“Blessed are the poor in spirit, for theirs is the kingdom of heaven.”
Make your hand into a fist, clenching it tight. Now imagine that your heart is like that: clenched, closed, so tense and tight that it almost hurts—but in a strange way that tightness feels safer than letting anyone in to hurt you.
Listen as Jesus begins a powerful sermon, declaring, “Blessed are the poor in spirit. . . .” It’s as if he’s saying, “Of course your heart wants to clench up. It feels inadequate; it is wounded and weary; it feels threatened, like it’s under attack. It wants to protect itself.”
But he knows that a clenched heart might also shut out the love of God. So Jesus invites us to open our hearts, just as they are, wounded and weary. It’s as if he is saying, “Don’t pretend; be real; be vulnerable. You are poor in spirit, but you want to hide that from people around you, so you clench your heart. Let it go! Being poor in spirit is not something to hide; it’s a way to be blessed!”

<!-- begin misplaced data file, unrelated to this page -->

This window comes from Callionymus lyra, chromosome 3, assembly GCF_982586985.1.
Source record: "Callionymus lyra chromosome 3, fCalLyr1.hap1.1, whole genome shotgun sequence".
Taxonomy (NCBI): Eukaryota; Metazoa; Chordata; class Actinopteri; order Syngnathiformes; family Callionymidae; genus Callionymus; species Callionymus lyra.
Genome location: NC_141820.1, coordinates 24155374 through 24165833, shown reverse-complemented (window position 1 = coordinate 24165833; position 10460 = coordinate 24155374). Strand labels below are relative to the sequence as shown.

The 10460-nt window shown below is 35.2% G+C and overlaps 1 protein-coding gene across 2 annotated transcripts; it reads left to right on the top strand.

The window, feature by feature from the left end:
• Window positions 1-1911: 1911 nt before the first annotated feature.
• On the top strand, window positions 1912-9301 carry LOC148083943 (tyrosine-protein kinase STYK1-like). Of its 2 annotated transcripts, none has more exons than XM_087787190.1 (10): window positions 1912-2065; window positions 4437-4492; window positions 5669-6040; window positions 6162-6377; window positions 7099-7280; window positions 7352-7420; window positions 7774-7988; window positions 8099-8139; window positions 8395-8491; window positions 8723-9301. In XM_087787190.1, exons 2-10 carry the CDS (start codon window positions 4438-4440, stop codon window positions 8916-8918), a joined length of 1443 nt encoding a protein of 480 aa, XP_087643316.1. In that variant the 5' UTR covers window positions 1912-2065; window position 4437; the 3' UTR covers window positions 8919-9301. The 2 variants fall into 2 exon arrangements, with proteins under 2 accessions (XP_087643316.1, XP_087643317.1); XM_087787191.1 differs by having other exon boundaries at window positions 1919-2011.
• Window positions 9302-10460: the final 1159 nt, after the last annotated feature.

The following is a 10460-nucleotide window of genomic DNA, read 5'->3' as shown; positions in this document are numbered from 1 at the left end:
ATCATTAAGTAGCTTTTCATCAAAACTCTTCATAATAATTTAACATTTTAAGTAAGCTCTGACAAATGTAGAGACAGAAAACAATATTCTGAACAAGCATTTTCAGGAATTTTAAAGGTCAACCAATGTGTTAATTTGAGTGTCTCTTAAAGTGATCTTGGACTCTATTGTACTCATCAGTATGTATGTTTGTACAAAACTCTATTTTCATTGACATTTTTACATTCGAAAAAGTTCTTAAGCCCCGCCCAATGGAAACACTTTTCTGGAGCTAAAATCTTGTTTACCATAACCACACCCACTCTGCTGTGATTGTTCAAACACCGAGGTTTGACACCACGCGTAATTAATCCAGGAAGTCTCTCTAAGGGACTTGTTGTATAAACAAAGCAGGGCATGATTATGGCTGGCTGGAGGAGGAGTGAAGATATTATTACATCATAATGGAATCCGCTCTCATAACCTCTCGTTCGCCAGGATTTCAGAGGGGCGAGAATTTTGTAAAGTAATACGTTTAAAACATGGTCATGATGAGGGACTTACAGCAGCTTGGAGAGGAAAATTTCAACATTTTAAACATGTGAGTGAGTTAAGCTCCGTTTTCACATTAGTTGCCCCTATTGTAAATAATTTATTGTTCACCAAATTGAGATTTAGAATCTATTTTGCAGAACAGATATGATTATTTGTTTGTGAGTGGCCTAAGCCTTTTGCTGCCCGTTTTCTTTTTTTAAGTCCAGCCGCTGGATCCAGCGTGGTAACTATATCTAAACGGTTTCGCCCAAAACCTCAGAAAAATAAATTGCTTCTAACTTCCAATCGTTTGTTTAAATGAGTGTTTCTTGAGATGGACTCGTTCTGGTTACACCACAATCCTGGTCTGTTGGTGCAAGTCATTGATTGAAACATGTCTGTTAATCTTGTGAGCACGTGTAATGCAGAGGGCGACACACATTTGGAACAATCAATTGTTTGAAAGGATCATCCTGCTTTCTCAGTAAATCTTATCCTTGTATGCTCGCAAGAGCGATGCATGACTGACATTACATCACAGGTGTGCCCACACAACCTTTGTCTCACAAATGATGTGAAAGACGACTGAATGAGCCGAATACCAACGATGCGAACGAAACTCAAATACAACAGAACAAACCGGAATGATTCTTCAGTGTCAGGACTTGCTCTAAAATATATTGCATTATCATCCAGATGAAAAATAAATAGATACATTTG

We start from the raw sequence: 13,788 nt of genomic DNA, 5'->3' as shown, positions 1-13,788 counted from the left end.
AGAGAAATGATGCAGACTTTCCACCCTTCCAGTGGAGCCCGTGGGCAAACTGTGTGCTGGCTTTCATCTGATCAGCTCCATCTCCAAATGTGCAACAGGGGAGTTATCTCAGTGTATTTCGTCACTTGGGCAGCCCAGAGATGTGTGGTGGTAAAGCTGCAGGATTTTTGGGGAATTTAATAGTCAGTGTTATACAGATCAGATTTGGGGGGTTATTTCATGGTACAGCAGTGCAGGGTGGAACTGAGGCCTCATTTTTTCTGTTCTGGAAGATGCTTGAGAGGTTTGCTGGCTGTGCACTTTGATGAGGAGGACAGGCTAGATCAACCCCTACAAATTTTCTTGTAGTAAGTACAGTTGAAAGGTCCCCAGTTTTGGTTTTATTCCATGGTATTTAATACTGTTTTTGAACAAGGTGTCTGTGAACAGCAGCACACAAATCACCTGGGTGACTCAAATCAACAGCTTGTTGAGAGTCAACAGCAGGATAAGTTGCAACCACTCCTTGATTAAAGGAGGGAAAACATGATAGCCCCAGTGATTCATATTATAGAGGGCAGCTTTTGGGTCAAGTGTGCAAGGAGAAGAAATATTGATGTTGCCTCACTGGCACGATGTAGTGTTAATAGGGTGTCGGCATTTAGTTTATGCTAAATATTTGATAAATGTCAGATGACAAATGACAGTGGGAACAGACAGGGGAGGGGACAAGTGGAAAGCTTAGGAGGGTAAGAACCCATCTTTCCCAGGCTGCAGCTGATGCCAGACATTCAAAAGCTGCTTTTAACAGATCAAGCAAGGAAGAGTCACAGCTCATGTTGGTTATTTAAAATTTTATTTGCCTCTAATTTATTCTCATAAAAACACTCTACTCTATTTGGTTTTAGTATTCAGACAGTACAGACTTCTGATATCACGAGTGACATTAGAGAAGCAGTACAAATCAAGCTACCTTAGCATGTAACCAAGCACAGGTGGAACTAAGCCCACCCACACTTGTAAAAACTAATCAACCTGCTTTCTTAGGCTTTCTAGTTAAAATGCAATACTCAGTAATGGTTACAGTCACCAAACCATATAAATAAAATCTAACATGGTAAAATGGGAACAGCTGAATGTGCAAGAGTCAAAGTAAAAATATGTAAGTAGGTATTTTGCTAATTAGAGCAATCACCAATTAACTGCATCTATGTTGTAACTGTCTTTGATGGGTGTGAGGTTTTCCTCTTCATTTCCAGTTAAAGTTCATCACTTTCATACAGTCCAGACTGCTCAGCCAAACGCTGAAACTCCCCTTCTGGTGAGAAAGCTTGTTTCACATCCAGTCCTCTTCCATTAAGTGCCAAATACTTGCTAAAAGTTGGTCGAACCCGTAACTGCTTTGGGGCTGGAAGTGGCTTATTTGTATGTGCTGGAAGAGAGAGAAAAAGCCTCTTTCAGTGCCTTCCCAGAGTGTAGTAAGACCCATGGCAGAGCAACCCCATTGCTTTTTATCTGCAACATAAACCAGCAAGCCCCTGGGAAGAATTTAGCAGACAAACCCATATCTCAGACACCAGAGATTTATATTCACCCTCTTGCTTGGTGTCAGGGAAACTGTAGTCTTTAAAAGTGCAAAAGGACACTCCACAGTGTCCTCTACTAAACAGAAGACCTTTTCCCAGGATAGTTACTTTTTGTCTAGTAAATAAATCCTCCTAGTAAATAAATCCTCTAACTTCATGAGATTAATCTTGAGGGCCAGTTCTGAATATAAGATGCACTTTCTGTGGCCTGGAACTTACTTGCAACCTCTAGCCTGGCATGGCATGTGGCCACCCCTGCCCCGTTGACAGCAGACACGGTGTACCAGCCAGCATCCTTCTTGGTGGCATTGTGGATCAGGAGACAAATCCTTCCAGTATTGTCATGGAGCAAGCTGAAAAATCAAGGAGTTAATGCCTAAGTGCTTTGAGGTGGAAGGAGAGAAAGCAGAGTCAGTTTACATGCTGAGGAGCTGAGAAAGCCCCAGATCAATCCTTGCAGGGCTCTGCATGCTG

Years ago a friend told me that on her first day of college, she met her roommate and quickly discovered that this person was tough, hard to get to know, and actually a bit scary. She tiptoed around her for a couple of weeks. Then one day she came back from class and found her roommate weeping. After a hug, they talked things through and found a new way to handle dorm life together. That’s an example of a “dying to live” blessing that can come from being open to one another.
Lord, thank you for inviting me to come to you as I am. Help me to open my heart to others—and to show your love. Amen.
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